Outlook of carbon capture technology and challenges

Wilberforce, Tabbi, Baroutaji, A., Soudan, Bassel, Al-alami, Abdul Hai and Olabi, Abdul Ghani (2019). Outlook of carbon capture technology and challenges. Science of the Total Environment, 657 , pp. 56-72.

Abstract

The greenhouse gases emissions produced by industry and power plants are the cause of climate change. An effective approach for limiting the impact of such emissions is adopting modern Carbon Capture and Storage (CCS) technology that can capture more than 90% of carbon dioxide (CO2) generated from power plants. This paper presents an evaluation of state-of-the-art technologies used in the capturing CO2. The main capturing strategies including post-combustion, pre-combustion, and oxy – combustion are reviewed and compared. Various challenges associated with storing and transporting the CO2 from one location to the other are also presented. Furthermore, recent advancements of CCS technology are discussed to highlight the latest progress made by the research community in developing affordable carbon capture and storage systems. Finally, the future prospects and sustainability aspects of CCS technology as well as policies developed by different countries concerning such technology are presented.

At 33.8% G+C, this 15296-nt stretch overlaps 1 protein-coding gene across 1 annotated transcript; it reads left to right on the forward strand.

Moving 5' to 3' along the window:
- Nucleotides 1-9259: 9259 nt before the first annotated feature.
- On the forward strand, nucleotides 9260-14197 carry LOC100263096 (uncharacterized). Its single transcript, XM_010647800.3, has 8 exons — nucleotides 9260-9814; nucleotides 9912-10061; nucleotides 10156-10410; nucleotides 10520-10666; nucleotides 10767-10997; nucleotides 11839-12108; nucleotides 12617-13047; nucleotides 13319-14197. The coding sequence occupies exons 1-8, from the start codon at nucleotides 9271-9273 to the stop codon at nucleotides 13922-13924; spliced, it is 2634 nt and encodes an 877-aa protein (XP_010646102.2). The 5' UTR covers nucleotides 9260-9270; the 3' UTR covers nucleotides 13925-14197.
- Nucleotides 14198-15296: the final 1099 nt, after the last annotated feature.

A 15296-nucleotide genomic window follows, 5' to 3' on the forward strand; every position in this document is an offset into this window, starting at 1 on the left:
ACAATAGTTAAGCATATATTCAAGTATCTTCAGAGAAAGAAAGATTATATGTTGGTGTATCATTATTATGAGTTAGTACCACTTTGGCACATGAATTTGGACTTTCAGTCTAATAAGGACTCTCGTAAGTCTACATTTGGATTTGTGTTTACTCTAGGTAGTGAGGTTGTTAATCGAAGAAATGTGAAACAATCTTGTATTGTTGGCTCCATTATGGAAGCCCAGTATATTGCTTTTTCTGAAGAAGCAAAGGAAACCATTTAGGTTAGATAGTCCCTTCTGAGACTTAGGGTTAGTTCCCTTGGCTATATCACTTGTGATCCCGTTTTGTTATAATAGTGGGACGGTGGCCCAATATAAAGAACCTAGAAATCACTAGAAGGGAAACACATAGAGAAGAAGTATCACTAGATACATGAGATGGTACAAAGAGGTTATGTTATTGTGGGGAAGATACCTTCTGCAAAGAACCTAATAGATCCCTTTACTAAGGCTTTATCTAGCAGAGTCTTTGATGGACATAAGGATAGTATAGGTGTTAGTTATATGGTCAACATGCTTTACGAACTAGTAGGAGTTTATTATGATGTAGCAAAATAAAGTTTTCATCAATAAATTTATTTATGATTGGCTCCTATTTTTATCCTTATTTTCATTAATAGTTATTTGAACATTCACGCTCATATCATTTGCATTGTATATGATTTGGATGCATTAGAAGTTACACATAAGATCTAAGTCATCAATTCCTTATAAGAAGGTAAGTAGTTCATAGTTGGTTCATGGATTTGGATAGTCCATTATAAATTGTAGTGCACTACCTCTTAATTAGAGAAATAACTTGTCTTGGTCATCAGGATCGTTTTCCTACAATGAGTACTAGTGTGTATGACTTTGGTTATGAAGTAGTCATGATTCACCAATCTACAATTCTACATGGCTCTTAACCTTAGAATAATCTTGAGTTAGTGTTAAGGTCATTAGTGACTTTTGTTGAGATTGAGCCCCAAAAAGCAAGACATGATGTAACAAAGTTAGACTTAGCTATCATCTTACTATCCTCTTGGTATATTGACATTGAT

Publication DOI: https://doi.org/10.1016/j.scitotenv.2018.11.424
Divisions: Engineering & Applied Sciences
Additional Information: © 2018, Elsevier. Licensed under the Creative Commons Attribution-NonCommercial-NoDerivatives 4.0 International http://creativecommons.org/licenses/by-nc-nd/4.0/
Uncontrolled Keywords: Absorption,Carbon dioxide,Gasification,Membrane,Storage,Environmental Engineering,Environmental Chemistry,Waste Management and Disposal,Pollution
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Related URLs: https://linking ... 04896971834779X (Publisher URL)
http://www.scop ... tnerID=8YFLogxK (Scopus URL)
Published Online Date: 2019-03-20
Published Date: 2019-03-20
Authors: Wilberforce, Tabbi
Baroutaji, A.
Soudan, Bassel
Al-alami, Abdul Hai
Olabi, Abdul Ghani

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Version: Accepted Version

Access Restriction: Restricted to Repository staff only until 4 December 2019.

License: Creative Commons Attribution Non-commercial No Derivatives


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